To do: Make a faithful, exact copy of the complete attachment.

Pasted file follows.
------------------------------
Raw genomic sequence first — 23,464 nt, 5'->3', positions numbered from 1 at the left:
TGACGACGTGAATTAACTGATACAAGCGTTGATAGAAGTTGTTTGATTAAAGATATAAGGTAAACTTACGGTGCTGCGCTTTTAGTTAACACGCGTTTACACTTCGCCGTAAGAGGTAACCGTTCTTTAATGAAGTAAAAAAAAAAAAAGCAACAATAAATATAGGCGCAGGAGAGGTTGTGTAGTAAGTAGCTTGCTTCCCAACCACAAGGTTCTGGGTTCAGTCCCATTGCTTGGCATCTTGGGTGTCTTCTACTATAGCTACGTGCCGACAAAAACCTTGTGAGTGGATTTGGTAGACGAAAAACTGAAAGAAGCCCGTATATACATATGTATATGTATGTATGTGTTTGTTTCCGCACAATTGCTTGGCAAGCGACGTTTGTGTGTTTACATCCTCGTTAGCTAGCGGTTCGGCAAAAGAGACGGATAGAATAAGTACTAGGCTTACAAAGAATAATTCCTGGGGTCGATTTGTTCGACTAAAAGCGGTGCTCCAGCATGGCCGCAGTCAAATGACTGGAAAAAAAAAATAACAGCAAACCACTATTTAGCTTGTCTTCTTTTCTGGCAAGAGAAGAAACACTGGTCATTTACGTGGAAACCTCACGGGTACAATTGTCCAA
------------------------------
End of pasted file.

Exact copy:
Raw genomic sequence first — 23,464 nt, 5'->3', positions numbered from 1 at the left:
TGACGACGTGAATTAACTGATACAAGCGTTGATAGAAGTTGTTTGATTAAAGATATAAGGTAAACTTACGGTGCTGCGCTTTTAGTTAACACGCGTTTACACTTCGCCGTAAGAGGTAACCGTTCTTTAATGAAGTAAAAAAAAAAAAAGCAACAATAAATATAGGCGCAGGAGAGGTTGTGTAGTAAGTAGCTTGCTTCCCAACCACAAGGTTCTGGGTTCAGTCCCATTGCTTGGCATCTTGGGTGTCTTCTACTATAGCTACGTGCCGACAAAAACCTTGTGAGTGGATTTGGTAGACGAAAAACTGAAAGAAGCCCGTATATACATATGTATATGTATGTATGTGTTTGTTTCCGCACAATTGCTTGGCAAGCGACGTTTGTGTGTTTACATCCTCGTTAGCTAGCGGTTCGGCAAAAGAGACGGATAGAATAAGTACTAGGCTTACAAAGAATAATTCCTGGGGTCGATTTGTTCGACTAAAAGCGGTGCTCCAGCATGGCCGCAGTCAAATGACTGGAAAAAAAAAATAACAGCAAACCACTATTTAGCTTGTCTTCTTTTCTGGCAAGAGAAGAAACACTGGTCATTTACGTGGAAACCTCACGGGTACAATTGTCCAA